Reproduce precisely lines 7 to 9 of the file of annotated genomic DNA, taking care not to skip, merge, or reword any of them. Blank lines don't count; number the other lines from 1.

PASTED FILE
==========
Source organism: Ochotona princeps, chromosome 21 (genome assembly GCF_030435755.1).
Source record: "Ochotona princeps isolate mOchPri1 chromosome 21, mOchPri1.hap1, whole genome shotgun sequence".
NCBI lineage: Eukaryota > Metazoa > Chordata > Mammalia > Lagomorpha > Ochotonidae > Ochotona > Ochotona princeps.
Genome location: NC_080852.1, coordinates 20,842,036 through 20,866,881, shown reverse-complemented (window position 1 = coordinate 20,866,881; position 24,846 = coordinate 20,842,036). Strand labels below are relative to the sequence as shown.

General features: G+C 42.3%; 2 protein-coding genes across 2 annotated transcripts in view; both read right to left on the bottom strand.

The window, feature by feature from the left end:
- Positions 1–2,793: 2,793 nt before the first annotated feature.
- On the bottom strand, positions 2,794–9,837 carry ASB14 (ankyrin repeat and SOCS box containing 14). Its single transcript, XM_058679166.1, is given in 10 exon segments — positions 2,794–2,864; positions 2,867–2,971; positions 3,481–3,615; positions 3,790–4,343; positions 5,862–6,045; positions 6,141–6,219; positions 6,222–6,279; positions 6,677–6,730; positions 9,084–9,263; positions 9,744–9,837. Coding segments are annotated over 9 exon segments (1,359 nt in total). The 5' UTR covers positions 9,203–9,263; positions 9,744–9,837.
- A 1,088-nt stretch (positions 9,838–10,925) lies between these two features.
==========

- Positions 1–2,793: 2,793 nt before the first annotated feature.
- On the bottom strand, positions 2,794–9,837 carry ASB14 (ankyrin repeat and SOCS box containing 14). Its single transcript, XM_058679166.1, is given in 10 exon segments — positions 2,794–2,864; positions 2,867–2,971; positions 3,481–3,615; positions 3,790–4,343; positions 5,862–6,045; positions 6,141–6,219; positions 6,222–6,279; positions 6,677–6,730; positions 9,084–9,263; positions 9,744–9,837. Coding segments are annotated over 9 exon segments (1,359 nt in total). The 5' UTR covers positions 9,203–9,263; positions 9,744–9,837.
- A 1,088-nt stretch (positions 9,838–10,925) lies between these two features.